Penal substitutionary atonement (PSA) is not a single doctrine. As the name suggests, the doctrine comprises theological principles like a penalty for sin, a substitutionary saviour, and a particular vision of the atonement. And actually, it draws from even more theological first principles than this list.
The composite nature of PSA explains why few Christians before the reformation defined PSA exactly as the Reformed did, while most pre-reformation Christians affirmed the first principles that would make up the doctrine. Hence, the historical plausibility of PSA derives from the fact that each of its theological first principles finds clear affirmation among Christians and Scripture. So its composite conclusion not only follows from these but also has its roots in 2,000 years of church history.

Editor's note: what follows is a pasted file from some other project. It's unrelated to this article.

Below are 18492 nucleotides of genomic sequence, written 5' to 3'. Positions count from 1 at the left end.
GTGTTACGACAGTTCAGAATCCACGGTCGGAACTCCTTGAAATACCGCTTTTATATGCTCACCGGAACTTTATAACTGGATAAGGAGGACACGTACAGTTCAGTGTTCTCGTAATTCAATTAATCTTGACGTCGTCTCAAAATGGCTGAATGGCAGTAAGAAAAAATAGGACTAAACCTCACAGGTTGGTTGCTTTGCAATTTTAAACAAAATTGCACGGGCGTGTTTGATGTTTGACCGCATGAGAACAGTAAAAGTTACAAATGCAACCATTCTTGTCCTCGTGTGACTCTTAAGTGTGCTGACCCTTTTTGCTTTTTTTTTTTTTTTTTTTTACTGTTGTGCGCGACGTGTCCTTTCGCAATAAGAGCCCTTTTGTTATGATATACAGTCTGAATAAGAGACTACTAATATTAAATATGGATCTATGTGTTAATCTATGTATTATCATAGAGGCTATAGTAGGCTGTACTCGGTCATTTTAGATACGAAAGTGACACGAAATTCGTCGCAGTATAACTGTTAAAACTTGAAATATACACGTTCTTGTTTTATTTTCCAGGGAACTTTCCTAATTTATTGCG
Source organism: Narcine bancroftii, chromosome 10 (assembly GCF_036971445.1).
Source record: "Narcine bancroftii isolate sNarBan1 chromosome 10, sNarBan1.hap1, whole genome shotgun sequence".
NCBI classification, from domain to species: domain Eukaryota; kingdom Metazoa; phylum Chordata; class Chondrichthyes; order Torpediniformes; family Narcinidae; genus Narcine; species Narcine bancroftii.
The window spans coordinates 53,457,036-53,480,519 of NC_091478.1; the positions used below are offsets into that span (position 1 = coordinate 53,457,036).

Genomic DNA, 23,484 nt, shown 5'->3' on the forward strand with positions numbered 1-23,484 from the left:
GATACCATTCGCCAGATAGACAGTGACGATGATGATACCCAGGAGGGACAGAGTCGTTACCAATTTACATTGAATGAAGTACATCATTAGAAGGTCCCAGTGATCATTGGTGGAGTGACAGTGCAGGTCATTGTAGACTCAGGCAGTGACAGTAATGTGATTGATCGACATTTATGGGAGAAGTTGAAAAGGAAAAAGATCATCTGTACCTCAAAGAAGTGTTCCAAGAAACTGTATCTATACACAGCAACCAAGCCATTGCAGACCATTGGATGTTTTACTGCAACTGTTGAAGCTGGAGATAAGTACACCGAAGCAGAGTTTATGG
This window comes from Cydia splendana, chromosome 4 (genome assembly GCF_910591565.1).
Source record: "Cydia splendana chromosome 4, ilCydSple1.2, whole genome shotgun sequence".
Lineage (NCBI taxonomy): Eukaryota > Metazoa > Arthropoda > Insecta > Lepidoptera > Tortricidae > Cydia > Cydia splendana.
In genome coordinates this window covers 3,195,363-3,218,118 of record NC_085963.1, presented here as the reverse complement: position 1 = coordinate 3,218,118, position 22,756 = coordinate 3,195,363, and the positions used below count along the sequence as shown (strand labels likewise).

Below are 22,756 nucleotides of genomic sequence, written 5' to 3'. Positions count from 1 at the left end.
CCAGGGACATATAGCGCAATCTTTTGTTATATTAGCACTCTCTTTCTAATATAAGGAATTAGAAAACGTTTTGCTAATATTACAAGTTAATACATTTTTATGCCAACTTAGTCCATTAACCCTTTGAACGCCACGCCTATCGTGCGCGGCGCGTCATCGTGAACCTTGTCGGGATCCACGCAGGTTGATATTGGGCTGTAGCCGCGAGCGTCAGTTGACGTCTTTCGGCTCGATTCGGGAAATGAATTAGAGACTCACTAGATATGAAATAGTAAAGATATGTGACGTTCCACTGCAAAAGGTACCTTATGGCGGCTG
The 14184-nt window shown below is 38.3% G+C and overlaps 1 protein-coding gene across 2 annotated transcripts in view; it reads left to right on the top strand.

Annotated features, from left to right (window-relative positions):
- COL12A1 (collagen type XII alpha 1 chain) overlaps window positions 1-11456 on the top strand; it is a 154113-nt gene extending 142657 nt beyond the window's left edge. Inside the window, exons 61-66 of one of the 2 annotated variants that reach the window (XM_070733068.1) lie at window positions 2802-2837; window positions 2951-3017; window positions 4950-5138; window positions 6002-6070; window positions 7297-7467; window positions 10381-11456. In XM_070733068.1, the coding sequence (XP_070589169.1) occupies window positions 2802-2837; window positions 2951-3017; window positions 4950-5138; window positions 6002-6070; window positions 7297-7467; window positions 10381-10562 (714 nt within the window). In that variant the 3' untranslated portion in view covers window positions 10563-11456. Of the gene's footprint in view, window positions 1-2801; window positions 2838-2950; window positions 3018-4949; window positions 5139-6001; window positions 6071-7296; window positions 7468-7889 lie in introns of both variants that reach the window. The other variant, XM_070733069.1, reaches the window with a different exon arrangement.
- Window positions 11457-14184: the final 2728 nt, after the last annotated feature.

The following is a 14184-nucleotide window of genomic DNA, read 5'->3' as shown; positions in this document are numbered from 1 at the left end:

These first principles include: God is just, we are unjust, and the man who ascended the cross substituted himself for us to bring us salvation. Put together, PSA makes good, biblical sense. And stated in this way, it is obvious how Christians throughout the ages have affirmed these biblical teachings using different idioms of theology. In the following, I explain these theological first principles, albeit in short form. [Read more…] about What Is Penal Substitutionary Atonement?